The control connection uses the TELNET protocol for communication, so the idea is you TELNET from your local terminal directly to the DRS, which is always listening on a well-known socket number at its site. You then give a six-character user ID, and then there are some simple commands for entering a form in the Form Machine Language (yes, FML) and then specifying which sockets you'd like to connect to from your actual program that you plan to hook up to it.

In addition to the above situation where a user wants to connect a process they are running to the DRS for its services, there is also a more “interactive” REPL-style mode. This is where you pretty much just log in via the control connection and hook your user connection back up to your own Telnet process!

The remainder of the document is about the Form Machine Language itself and also discusses the mechanics of input/output streams (via input and output pointers). The language supports arithmetic, translation between different literal types (binary, octal, hex, EBCDIC, ASCII), truncation, deletion, paddding, insertion of fields, parsing of variable length records, string length computation, and more. It is very similar in its core capabilities and purpose to something like sed, a UNIX “stream editor” which was developed just a few years later, though Form Machine Lanugage doesn't support regular expressions.


Moreso than other RFC specs, this one seems really well-written. I could imagine implementing my own DRS service in a language of my choice using this spec.

How to follow this blog

You can subscribe to this blog's RSS feed or if you're on a federated ActivityPub social network like Mastodon or Pleroma you can search for the user “” and follow it there.

About me

I'm Darius Kazemi. I'm an independent technologist and artist. I do a lot of work on the decentralized web with ActivityPub, including a Node.js reference implementation, an RSS-to-ActivityPub converter, and a fork of Mastodon, called Hometown. You can support my work via my Patreon.


from A World of Writers

Black Cat and

A Woman Destroyed, destroyed me. I don't know how de Beauvoir manages to drag you into the emotional state of her characters so masterfully but I had to read this in pieces for my own sanity. It is such an incredible set of short stories about ageing, abandonment, and infidelity as experienced by women – and at the same time so painful to read.

Country: France My Rating: 5/5


from Dino’s Journal

It's time for another music log. I skipped a week because last week was too busy; think group of software developers locked in a room until a new feature was implemented. Anyway it's good to be back online.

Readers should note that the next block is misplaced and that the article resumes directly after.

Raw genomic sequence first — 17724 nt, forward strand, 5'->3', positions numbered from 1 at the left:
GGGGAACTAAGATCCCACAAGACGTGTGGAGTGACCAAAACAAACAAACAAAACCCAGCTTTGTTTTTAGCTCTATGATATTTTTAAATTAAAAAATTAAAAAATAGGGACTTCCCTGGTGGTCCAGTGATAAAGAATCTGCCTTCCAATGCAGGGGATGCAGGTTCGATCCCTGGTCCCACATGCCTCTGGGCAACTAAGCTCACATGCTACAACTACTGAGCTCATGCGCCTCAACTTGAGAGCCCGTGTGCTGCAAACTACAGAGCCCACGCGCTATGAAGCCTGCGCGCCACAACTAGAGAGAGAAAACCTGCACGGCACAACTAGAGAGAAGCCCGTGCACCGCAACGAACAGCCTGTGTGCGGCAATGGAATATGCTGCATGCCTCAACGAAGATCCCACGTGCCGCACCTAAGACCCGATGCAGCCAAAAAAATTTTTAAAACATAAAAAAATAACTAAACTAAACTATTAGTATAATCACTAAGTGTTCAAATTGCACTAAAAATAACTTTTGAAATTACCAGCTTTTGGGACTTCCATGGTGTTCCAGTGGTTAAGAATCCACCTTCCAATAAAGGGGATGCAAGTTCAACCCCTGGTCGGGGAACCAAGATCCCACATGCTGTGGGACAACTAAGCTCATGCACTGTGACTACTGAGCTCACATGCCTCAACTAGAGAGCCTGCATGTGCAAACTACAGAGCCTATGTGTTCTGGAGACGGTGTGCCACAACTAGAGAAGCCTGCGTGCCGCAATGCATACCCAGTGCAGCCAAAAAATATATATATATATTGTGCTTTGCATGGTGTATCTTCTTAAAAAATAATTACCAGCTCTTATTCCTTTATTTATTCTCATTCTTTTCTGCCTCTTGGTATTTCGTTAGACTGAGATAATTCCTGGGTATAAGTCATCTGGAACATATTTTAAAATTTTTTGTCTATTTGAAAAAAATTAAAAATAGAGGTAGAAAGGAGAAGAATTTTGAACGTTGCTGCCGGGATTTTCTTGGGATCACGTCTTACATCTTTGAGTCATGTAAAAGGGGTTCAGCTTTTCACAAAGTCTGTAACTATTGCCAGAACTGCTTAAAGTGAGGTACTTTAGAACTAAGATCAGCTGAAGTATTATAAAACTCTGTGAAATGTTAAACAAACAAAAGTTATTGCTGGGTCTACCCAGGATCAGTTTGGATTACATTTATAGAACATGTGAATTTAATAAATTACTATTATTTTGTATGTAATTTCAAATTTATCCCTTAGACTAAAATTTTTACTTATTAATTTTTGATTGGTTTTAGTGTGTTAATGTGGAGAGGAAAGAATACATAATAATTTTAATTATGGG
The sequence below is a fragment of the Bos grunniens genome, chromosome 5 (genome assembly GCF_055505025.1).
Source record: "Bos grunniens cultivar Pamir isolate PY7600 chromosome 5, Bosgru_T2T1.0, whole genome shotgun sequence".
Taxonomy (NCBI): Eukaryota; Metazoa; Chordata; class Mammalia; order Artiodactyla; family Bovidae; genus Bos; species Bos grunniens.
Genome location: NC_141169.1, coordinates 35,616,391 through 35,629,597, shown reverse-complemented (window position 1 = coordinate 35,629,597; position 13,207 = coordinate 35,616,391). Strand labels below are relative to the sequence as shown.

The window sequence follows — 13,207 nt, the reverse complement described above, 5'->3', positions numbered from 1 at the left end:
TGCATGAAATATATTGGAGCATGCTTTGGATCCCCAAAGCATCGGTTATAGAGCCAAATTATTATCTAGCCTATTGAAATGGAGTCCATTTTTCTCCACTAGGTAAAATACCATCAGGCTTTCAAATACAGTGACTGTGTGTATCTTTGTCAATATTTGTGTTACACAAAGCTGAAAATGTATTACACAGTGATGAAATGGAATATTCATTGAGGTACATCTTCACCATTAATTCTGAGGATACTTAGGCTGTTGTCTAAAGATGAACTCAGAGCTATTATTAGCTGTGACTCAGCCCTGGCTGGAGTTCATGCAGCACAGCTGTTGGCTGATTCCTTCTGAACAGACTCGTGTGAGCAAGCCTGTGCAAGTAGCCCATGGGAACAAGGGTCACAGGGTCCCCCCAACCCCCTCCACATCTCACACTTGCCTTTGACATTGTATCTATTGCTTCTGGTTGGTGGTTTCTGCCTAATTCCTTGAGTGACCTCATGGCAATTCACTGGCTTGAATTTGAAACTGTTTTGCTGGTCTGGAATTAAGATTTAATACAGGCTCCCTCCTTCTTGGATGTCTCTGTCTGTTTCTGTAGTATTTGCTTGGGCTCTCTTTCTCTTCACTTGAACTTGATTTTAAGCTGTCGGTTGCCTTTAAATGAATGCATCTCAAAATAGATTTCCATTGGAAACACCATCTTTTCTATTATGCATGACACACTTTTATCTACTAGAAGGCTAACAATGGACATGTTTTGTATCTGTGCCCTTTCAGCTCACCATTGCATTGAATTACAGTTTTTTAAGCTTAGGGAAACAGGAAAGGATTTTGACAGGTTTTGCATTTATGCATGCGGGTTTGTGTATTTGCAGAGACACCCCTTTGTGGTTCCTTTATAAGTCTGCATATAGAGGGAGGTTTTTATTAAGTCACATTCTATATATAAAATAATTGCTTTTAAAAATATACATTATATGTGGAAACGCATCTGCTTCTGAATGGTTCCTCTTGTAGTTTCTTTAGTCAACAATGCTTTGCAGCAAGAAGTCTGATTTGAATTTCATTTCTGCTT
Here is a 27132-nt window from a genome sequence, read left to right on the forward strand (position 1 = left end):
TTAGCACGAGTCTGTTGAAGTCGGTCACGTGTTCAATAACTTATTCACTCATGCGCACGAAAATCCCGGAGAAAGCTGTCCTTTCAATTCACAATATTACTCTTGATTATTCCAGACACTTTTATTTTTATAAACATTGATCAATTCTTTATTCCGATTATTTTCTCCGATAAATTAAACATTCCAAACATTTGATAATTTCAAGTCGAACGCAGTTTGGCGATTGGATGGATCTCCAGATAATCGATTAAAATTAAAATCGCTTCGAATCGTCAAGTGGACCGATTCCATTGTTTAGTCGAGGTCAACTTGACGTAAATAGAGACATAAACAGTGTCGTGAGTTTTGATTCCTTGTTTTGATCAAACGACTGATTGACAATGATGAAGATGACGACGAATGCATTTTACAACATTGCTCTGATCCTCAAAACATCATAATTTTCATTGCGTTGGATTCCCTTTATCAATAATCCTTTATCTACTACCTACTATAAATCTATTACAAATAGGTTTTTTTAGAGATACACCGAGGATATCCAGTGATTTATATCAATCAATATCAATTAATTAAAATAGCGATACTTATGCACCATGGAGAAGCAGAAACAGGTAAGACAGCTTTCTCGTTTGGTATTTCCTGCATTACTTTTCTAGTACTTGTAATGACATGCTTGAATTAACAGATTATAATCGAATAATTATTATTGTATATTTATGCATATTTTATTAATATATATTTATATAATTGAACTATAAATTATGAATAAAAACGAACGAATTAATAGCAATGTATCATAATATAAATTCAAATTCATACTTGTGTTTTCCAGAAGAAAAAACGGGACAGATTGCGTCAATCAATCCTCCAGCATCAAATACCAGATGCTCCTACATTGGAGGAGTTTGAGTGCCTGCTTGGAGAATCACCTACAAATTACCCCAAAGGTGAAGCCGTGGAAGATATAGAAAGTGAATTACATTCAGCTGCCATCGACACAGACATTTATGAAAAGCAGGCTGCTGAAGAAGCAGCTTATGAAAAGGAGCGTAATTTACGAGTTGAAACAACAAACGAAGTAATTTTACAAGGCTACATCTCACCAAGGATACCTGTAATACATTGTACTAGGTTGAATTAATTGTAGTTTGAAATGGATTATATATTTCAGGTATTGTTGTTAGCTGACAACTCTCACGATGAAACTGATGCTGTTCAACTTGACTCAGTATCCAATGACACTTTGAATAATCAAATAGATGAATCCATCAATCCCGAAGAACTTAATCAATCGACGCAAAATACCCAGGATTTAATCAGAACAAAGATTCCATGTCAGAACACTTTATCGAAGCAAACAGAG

Let's start off with “All the Same” by Sick Puppies. This is a pretty old song that for some reason eluded me during my college years. Or at least I don't remember hearing this song back then. I only heard it this year and I like it a lot. I love how it starts slow and builds up to a point when the vocals and instruments come to life.

Next up is “Breathe You In” by Thousand Foot Krutch. I would classify Thousand Foot Krutch as a Christian rock band, but they make music that fits a bunch of different genres. This is one of their slow rock songs that I really like. I especially like to listen to this song when I feel down and I feel like I need help.

Last song for today is “Lions” by Skillet. Another slow rock song from another Christian rock band. I love this song because it sounds uplifting and inspirational.

#MusicLog #RockMusic #ChristianRock


from Forced To Observe

Weekly Wisdom 8/12

  1. Everything happens for a reason, whether true or not, is a beneficial belief.
  2. Prioritize failure-learning over book-learning.
  3. Treat your brain like a pet dog. Don't trust it to simply do what is right without direction.

from /dev/null

It's been quite a while since I last sat down to write something outside of work.

I'm not sure why I decided to attempt writing again. After all, my writing is rather poor and my track record of sticking with it is all but non-existent.

I suspect my recent stint of Bad Brain Days has something to do with wanting to get things out of my head and into aether. A sort of catharsis.

What is /dev/null?

Unix and Unix-like systems have a device file called /dev/null that effectively acts as a black hole that silently discards all data written to it.

As for the blog, it's an outlet. Something to help get things out of my head, and hopefully lead to a healthier, and happier, life.